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I was just wondering about this identity:

$$\arcsin x + \arccos x = \frac{\pi}{2} .$$

That a thought came to my mind that in general $$\arcsin x + \arccos y = \frac{\pi}{2} \qquad \textrm{if and only if} \qquad x = y .$$ I have a hunch that it's true, and I have kind of done a self-satisfactory but illegal proof by using hit and trial, and later I also tried using graphs, but I am still stuck.

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$$arcsin (x)+arccos(y)=\frac{\pi}{2}$$ $$\Longleftrightarrow arccos(y)=\frac{\pi}{2}-arcsin (x)$$ $$\Longleftrightarrow arccos(y)=arccos(x)$$ $$\Longleftrightarrow y=x$$ The last step follows from the fact that $arccos(x)$ is invertible.

Hope it helps:)

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  • $\begingroup$ yeah it helps a lot...... i feel so dumb cuz i was just involved in graphical analysis and like kinda did not really go into algebraic analysis..... Thanks alot nice meetin you $\endgroup$ – arnav009 Apr 6 at 5:21
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Hint: Yes, if $\sin^{-1}{x} + \cos^{-1}{y} = \pi/2$ (where $x,y\in [-1,1]$), then $x=y$. To show this, suppose that $\sin^{-1}{x} + \cos^{-1}{y} = \pi/2$ (where $x,y\in [-1,1]$). Then $\sin^{-1}{x} = \pi/2 - \cos^{-1}{y}$. Now take the sine of both sides and recall some trigonometric identities. In particular, what are $\sin\left(\sin^{-1}{x}\right)$, $\sin(\pi/2-\theta)$, and $\cos\left(\cos^{-1} y\right)$?

Conversely, if $x=y$ (where $x,y\in [-1,1]$), then $\sin^{-1}{x} + \cos^{-1}{y} = \pi/2$. This is a standard result. See e.g. here for a proof.

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Hint For the remaining direction, use the identity $$\arcsin x + \arccos x = \frac{\pi}{2}$$ you mention together with the fact that $x \mapsto \arcsin x$ is strictly increasing.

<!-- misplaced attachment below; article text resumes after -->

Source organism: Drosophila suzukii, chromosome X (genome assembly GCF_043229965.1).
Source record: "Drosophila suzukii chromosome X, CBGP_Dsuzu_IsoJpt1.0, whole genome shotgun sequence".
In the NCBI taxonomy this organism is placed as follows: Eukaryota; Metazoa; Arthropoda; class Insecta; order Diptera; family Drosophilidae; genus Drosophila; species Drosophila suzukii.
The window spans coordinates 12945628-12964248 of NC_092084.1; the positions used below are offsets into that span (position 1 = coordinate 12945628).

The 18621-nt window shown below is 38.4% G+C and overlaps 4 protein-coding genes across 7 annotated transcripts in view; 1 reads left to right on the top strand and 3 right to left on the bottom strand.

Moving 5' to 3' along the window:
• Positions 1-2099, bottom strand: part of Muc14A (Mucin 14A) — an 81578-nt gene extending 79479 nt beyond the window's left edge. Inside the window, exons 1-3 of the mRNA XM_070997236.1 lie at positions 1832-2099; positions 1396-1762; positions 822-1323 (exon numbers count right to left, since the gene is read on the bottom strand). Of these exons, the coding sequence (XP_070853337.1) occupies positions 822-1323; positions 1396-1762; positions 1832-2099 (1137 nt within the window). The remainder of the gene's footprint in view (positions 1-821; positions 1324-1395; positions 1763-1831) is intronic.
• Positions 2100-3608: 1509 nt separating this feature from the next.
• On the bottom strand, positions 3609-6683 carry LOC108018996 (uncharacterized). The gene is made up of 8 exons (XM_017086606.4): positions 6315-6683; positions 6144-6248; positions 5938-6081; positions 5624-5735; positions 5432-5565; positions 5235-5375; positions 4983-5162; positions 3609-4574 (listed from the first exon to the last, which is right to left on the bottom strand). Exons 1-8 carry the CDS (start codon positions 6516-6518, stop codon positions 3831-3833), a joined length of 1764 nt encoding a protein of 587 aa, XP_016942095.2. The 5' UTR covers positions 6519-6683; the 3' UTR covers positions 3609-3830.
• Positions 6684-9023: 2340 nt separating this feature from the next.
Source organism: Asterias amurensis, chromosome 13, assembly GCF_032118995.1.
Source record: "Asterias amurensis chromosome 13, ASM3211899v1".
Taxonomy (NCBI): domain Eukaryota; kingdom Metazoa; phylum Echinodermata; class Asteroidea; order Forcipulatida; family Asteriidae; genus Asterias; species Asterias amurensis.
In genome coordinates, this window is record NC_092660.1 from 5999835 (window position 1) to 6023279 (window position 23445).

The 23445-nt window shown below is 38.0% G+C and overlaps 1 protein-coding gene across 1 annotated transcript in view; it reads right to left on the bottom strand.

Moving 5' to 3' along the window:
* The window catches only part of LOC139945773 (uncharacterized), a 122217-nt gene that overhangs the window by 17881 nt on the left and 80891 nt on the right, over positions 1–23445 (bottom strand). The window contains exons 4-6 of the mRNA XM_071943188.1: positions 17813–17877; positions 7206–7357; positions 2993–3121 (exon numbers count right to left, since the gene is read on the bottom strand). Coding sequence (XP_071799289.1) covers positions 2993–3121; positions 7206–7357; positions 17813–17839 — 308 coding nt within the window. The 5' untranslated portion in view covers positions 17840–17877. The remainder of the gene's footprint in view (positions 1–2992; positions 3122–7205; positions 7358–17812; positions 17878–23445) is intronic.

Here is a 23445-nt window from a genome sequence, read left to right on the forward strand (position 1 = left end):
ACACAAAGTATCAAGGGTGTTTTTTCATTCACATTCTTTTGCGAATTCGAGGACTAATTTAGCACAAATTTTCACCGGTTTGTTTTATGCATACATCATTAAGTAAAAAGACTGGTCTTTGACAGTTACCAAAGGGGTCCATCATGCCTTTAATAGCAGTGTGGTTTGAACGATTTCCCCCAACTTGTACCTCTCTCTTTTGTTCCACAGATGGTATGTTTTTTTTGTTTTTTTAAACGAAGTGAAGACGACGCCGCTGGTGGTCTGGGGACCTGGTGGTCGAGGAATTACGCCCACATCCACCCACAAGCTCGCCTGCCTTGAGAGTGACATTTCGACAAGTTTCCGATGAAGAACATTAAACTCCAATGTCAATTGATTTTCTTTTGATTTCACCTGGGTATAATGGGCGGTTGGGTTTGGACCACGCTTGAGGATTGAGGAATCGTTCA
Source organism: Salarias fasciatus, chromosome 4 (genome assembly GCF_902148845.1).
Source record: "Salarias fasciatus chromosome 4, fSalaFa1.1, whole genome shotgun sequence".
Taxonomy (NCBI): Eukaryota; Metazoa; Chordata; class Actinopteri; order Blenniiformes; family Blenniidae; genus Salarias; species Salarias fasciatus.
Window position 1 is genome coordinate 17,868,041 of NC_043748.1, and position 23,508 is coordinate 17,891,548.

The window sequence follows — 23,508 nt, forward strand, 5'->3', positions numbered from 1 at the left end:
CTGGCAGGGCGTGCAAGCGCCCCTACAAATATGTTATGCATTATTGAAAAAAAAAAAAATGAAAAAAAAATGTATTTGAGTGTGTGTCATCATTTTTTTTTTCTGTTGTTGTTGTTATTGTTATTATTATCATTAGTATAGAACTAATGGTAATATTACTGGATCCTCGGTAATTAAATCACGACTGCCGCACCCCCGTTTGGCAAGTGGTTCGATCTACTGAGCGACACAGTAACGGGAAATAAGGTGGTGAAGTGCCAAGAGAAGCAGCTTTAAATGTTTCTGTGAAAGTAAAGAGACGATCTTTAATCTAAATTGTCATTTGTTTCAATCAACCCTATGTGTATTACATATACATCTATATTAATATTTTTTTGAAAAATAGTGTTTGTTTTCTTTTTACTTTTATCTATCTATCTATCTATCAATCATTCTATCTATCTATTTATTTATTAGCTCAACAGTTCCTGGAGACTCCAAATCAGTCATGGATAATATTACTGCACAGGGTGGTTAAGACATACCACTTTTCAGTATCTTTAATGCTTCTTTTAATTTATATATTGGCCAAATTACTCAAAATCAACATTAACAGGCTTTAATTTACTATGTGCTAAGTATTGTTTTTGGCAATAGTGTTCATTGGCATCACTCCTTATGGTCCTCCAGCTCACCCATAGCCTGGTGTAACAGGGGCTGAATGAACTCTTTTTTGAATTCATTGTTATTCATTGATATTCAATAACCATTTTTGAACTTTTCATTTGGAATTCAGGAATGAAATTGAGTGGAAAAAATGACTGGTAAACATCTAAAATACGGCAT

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If $x=y$, then consider a right triangle where one leg is $1$ unit long and the other leg is $x$ units long. Then $\arcsin(x)+\arccos(x)$ is just adding the two non-right angles, so that sum will be $\frac{\pi}{2}$. And since we assumed $x=y$ here, then the conclusion is $\arcsin(x)+\arccos(y)=\frac{\pi}{2}$.

Now assume $\arcsin(x)+\arccos(y)=\frac{\pi}{2}$. Apply $\cos$ to both sides: $$ \begin{align} \cos\mathopen{}\left(\arcsin(x)+\arccos(y)\right)\mathclose{}&=\cos\pi/2\\ \cos(\arcsin(x))\cos(\arccos(y))-\sin(\arcsin(x))\sin(\arccos(y))&=0\\ \sqrt{1-x^2} y - x\sqrt{1-y^2}&=0\\ \sqrt{1-x^2} y &= x\sqrt{1-y^2}\\ \end{align} $$ At this point, note that either the sign of $y$ and $x$ must be the same (which happens when the square roots are positive) or $\lvert x\rvert=\lvert y\rvert = 1$ (which happens when the square roots are $0$). Now square both sides. $$ \begin{align} \left(1-x^2\right)y^2 &= \left(1-y^2\right)x^2\\ y^2-x^2y^2&=x^2-x^2y^2\\ y^2&=x^2 \end{align} $$ So given our note in the middle of that equation, either $y=x$ or ($x=1$ and $y=-1$) or ($x=-1$ and $y=1$). But ($x=1$ and $y=-1$) makes $\arcsin(x)+\arccos(y)=3\pi/2$. And ($x=-1$ and $y=1$) makes $\arcsin(x)+\arccos(y)=-\pi/2$. So it must be that $y=x$.

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  • $\begingroup$ thanks alot ...... i really like your style and contradictions... $\endgroup$ – arnav009 Apr 6 at 5:23

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